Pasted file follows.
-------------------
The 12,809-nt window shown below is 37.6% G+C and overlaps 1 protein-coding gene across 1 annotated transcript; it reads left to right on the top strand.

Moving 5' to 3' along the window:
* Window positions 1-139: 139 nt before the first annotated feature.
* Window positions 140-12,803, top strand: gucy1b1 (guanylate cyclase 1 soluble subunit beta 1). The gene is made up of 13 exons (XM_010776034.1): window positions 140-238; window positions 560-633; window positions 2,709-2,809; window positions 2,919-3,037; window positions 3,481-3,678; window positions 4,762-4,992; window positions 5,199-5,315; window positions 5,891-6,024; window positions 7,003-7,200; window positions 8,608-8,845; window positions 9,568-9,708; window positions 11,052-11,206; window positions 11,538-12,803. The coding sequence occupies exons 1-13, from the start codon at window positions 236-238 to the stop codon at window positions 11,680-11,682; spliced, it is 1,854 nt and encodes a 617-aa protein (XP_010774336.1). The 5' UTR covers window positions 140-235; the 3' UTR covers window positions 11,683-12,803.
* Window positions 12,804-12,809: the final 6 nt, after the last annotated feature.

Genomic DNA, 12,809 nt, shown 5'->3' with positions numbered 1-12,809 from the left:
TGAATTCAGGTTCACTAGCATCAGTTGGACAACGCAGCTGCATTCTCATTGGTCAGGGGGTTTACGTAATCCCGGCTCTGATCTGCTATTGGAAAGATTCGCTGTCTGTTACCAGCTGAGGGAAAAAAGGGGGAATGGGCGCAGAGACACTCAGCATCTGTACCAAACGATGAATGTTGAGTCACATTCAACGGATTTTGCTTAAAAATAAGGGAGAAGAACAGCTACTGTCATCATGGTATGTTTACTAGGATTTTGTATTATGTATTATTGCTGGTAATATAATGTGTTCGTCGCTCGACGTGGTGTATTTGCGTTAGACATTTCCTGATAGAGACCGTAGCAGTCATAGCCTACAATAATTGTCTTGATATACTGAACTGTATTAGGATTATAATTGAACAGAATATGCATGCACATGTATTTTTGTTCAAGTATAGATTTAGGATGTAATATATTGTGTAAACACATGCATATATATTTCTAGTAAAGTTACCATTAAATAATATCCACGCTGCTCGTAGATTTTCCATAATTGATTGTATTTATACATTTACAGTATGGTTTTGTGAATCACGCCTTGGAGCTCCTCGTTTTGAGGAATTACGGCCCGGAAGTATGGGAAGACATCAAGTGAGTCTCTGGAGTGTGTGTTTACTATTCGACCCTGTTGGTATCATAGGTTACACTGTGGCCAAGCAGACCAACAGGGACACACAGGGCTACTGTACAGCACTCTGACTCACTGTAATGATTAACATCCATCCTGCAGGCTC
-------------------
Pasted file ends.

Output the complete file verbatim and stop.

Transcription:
The 12,809-nt window shown below is 37.6% G+C and overlaps 1 protein-coding gene across 1 annotated transcript; it reads left to right on the top strand.

Moving 5' to 3' along the window:
* Window positions 1-139: 139 nt before the first annotated feature.
* Window positions 140-12,803, top strand: gucy1b1 (guanylate cyclase 1 soluble subunit beta 1). The gene is made up of 13 exons (XM_010776034.1): window positions 140-238; window positions 560-633; window positions 2,709-2,809; window positions 2,919-3,037; window positions 3,481-3,678; window positions 4,762-4,992; window positions 5,199-5,315; window positions 5,891-6,024; window positions 7,003-7,200; window positions 8,608-8,845; window positions 9,568-9,708; window positions 11,052-11,206; window positions 11,538-12,803. The coding sequence occupies exons 1-13, from the start codon at window positions 236-238 to the stop codon at window positions 11,680-11,682; spliced, it is 1,854 nt and encodes a 617-aa protein (XP_010774336.1). The 5' UTR covers window positions 140-235; the 3' UTR covers window positions 11,683-12,803.
* Window positions 12,804-12,809: the final 6 nt, after the last annotated feature.

Genomic DNA, 12,809 nt, shown 5'->3' with positions numbered 1-12,809 from the left:
TGAATTCAGGTTCACTAGCATCAGTTGGACAACGCAGCTGCATTCTCATTGGTCAGGGGGTTTACGTAATCCCGGCTCTGATCTGCTATTGGAAAGATTCGCTGTCTGTTACCAGCTGAGGGAAAAAAGGGGGAATGGGCGCAGAGACACTCAGCATCTGTACCAAACGATGAATGTTGAGTCACATTCAACGGATTTTGCTTAAAAATAAGGGAGAAGAACAGCTACTGTCATCATGGTATGTTTACTAGGATTTTGTATTATGTATTATTGCTGGTAATATAATGTGTTCGTCGCTCGACGTGGTGTATTTGCGTTAGACATTTCCTGATAGAGACCGTAGCAGTCATAGCCTACAATAATTGTCTTGATATACTGAACTGTATTAGGATTATAATTGAACAGAATATGCATGCACATGTATTTTTGTTCAAGTATAGATTTAGGATGTAATATATTGTGTAAACACATGCATATATATTTCTAGTAAAGTTACCATTAAATAATATCCACGCTGCTCGTAGATTTTCCATAATTGATTGTATTTATACATTTACAGTATGGTTTTGTGAATCACGCCTTGGAGCTCCTCGTTTTGAGGAATTACGGCCCGGAAGTATGGGAAGACATCAAGTGAGTCTCTGGAGTGTGTGTTTACTATTCGACCCTGTTGGTATCATAGGTTACACTGTGGCCAAGCAGACCAACAGGGACACACAGGGCTACTGTACAGCACTCTGACTCACTGTAATGATTAACATCCATCCTGCAGGCTC